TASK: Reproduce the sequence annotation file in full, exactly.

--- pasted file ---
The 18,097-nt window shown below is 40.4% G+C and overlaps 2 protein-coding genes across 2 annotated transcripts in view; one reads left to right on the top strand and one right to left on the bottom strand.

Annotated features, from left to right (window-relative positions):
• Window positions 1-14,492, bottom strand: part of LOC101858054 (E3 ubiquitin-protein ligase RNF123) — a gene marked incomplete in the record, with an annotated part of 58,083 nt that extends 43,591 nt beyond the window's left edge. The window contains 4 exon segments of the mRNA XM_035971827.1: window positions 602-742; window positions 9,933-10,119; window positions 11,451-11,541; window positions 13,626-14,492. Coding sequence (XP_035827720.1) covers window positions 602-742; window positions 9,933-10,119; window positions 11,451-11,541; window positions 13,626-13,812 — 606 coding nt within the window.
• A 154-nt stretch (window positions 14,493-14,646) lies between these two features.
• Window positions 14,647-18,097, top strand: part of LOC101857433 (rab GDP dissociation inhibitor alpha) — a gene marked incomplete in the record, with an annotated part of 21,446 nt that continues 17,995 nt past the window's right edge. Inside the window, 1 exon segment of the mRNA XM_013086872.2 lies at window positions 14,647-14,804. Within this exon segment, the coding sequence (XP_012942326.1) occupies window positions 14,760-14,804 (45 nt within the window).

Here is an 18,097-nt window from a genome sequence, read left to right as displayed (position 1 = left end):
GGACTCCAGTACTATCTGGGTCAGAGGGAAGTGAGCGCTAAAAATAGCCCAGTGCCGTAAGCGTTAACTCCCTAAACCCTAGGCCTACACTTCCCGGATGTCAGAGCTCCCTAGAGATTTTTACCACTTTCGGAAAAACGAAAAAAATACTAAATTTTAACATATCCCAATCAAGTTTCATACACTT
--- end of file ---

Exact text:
The 18,097-nt window shown below is 40.4% G+C and overlaps 2 protein-coding genes across 2 annotated transcripts in view; one reads left to right on the top strand and one right to left on the bottom strand.

Annotated features, from left to right (window-relative positions):
• Window positions 1-14,492, bottom strand: part of LOC101858054 (E3 ubiquitin-protein ligase RNF123) — a gene marked incomplete in the record, with an annotated part of 58,083 nt that extends 43,591 nt beyond the window's left edge. The window contains 4 exon segments of the mRNA XM_035971827.1: window positions 602-742; window positions 9,933-10,119; window positions 11,451-11,541; window positions 13,626-14,492. Coding sequence (XP_035827720.1) covers window positions 602-742; window positions 9,933-10,119; window positions 11,451-11,541; window positions 13,626-13,812 — 606 coding nt within the window.
• A 154-nt stretch (window positions 14,493-14,646) lies between these two features.
• Window positions 14,647-18,097, top strand: part of LOC101857433 (rab GDP dissociation inhibitor alpha) — a gene marked incomplete in the record, with an annotated part of 21,446 nt that continues 17,995 nt past the window's right edge. Inside the window, 1 exon segment of the mRNA XM_013086872.2 lies at window positions 14,647-14,804. Within this exon segment, the coding sequence (XP_012942326.1) occupies window positions 14,760-14,804 (45 nt within the window).

Here is an 18,097-nt window from a genome sequence, read left to right as displayed (position 1 = left end):
GGACTCCAGTACTATCTGGGTCAGAGGGAAGTGAGCGCTAAAAATAGCCCAGTGCCGTAAGCGTTAACTCCCTAAACCCTAGGCCTACACTTCCCGGATGTCAGAGCTCCCTAGAGATTTTTACCACTTTCGGAAAAACGAAAAAAATACTAAATTTTAACATATCCCAATCAAGTTTCATACACTT